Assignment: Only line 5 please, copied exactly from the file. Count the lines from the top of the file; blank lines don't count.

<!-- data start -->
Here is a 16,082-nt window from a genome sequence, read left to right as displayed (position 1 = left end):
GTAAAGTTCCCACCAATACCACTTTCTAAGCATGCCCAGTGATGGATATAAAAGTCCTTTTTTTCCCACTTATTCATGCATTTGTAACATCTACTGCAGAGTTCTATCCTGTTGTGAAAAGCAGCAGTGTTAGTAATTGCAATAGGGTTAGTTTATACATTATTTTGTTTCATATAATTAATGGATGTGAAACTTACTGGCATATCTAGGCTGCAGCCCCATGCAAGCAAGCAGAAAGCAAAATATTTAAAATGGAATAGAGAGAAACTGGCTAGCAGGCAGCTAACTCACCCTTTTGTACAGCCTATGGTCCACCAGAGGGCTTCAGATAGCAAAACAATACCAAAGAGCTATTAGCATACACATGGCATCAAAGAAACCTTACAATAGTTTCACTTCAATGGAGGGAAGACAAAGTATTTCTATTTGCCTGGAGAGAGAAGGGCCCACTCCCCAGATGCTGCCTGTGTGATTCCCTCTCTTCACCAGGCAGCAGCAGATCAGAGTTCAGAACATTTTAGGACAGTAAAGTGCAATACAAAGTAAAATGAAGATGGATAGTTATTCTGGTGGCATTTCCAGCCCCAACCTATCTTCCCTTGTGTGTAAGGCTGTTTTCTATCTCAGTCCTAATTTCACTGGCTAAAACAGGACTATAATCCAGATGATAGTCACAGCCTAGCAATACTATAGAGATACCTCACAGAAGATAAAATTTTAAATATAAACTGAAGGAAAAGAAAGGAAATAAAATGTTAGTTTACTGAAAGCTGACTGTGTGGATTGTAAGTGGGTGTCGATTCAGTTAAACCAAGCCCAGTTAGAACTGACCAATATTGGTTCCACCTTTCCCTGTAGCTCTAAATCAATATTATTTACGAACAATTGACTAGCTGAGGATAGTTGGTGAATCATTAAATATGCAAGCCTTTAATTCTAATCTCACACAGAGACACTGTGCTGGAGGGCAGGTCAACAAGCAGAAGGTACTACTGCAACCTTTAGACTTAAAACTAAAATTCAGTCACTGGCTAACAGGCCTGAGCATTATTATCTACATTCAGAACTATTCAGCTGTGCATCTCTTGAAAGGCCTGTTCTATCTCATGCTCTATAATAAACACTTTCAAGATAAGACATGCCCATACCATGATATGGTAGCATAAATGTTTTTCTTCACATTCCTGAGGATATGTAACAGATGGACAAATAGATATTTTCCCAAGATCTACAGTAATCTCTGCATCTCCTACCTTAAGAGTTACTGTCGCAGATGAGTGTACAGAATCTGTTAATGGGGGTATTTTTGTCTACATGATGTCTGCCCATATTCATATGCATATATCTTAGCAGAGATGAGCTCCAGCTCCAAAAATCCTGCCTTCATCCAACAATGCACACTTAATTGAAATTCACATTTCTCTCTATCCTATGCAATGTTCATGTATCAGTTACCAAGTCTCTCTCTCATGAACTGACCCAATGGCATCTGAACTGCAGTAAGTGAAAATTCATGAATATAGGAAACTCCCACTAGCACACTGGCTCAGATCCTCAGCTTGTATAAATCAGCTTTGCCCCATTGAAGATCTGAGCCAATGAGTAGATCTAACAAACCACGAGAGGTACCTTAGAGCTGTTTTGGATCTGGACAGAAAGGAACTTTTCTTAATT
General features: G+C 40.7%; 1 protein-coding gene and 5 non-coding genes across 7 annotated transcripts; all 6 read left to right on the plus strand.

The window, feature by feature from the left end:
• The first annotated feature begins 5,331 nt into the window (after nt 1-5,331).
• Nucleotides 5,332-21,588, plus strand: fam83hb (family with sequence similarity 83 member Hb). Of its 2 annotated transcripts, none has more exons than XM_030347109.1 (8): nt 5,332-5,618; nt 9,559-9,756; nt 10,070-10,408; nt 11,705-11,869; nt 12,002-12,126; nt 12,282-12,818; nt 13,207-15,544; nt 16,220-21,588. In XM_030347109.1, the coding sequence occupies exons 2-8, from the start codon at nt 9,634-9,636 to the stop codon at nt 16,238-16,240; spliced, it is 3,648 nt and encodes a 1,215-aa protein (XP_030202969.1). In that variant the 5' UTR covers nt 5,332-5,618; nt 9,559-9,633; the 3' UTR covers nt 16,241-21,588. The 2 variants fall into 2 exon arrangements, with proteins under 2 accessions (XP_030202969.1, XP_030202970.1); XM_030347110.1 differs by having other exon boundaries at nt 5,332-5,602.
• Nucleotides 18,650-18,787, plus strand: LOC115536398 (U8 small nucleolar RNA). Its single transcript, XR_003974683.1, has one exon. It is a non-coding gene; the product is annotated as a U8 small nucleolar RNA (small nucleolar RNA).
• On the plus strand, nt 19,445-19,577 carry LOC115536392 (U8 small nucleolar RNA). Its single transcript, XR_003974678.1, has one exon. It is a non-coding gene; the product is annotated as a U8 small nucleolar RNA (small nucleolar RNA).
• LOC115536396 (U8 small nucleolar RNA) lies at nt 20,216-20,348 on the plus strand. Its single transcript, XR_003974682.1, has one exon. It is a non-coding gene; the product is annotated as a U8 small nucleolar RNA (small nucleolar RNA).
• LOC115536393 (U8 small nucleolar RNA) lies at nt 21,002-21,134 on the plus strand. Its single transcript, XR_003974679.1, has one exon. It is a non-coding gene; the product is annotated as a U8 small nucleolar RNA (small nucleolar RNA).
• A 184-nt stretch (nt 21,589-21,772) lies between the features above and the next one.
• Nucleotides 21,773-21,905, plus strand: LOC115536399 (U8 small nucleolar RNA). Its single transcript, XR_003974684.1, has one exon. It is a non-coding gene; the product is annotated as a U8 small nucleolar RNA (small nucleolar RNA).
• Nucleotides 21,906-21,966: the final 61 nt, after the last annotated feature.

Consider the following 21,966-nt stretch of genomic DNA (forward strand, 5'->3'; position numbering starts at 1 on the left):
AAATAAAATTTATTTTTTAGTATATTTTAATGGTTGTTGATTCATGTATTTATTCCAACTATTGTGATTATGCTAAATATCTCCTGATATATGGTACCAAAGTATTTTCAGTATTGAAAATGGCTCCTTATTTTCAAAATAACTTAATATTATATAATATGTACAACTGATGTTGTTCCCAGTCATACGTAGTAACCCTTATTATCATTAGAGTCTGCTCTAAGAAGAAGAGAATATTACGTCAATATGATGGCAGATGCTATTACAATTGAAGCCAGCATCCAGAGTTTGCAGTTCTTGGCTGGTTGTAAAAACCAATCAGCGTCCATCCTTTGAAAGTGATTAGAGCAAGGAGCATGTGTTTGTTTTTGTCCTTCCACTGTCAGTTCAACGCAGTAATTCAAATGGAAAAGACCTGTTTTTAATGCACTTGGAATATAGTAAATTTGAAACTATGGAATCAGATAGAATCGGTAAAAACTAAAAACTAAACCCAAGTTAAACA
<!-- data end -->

• The first annotated feature begins 5,331 nt into the window (after nt 1-5,331).